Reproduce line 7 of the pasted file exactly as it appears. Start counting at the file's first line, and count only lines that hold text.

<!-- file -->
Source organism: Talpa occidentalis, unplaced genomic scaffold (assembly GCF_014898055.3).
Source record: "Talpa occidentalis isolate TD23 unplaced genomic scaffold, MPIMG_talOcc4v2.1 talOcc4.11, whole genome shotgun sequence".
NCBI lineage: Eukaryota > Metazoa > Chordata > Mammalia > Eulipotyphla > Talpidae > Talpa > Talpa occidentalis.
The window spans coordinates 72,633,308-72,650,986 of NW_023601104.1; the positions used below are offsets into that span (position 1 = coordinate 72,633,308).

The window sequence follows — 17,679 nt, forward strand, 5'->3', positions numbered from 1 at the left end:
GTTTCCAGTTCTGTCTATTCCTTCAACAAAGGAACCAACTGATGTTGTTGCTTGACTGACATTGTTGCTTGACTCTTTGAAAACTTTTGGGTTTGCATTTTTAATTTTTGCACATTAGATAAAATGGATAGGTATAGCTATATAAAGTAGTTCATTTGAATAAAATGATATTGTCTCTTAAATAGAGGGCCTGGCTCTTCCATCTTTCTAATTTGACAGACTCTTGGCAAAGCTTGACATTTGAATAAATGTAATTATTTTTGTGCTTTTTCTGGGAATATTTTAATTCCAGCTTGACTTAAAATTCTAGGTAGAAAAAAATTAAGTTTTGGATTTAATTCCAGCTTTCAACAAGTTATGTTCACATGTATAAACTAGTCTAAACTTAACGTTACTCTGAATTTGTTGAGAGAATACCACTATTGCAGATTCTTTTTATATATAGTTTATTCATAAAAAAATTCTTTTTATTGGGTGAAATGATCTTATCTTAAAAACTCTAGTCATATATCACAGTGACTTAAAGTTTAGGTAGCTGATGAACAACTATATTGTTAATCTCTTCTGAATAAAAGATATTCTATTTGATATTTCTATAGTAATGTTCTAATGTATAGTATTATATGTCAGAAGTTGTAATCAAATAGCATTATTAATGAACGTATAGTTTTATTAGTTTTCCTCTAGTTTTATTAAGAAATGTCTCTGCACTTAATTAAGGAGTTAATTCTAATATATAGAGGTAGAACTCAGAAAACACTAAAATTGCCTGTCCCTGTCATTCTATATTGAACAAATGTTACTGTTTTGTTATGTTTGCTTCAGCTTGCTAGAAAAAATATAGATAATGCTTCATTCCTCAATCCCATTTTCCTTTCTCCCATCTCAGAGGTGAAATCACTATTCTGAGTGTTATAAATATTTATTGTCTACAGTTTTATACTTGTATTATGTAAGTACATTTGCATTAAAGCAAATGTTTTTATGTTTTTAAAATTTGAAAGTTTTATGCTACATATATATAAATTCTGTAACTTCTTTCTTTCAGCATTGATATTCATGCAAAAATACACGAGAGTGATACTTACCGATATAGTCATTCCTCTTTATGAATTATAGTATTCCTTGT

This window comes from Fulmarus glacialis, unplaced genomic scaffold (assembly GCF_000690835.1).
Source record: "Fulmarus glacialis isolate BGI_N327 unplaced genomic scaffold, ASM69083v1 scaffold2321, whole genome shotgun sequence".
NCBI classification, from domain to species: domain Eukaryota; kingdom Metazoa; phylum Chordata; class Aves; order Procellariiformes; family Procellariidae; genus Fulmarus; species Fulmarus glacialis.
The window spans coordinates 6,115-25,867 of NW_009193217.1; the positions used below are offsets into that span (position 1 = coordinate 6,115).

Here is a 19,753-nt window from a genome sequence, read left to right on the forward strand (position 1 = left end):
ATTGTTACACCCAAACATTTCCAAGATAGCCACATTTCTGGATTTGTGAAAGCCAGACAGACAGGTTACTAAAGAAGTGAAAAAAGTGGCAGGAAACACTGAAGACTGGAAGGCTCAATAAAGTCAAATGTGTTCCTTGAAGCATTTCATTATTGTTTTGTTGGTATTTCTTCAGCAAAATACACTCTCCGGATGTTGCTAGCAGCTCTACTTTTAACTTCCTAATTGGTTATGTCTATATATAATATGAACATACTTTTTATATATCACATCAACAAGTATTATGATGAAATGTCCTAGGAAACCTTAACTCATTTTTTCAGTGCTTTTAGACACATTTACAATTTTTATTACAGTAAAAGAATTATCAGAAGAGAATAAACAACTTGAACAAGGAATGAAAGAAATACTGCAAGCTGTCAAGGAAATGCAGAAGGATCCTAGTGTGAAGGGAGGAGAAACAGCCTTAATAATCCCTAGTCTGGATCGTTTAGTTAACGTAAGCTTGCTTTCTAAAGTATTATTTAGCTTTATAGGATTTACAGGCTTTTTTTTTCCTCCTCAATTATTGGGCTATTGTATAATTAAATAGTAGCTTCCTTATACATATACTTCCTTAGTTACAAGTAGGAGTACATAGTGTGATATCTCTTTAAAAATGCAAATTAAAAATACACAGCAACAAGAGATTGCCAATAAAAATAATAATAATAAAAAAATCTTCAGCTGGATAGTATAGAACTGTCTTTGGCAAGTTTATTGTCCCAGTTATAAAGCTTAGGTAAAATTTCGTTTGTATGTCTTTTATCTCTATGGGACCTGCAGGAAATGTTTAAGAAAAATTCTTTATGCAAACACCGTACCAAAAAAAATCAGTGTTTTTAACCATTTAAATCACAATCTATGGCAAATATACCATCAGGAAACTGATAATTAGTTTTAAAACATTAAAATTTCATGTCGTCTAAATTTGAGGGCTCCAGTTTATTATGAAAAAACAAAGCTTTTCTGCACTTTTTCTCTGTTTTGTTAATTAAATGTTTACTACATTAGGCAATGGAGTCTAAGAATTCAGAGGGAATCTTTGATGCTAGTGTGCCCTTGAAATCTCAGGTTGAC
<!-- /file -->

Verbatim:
This window comes from Fulmarus glacialis, unplaced genomic scaffold (assembly GCF_000690835.1).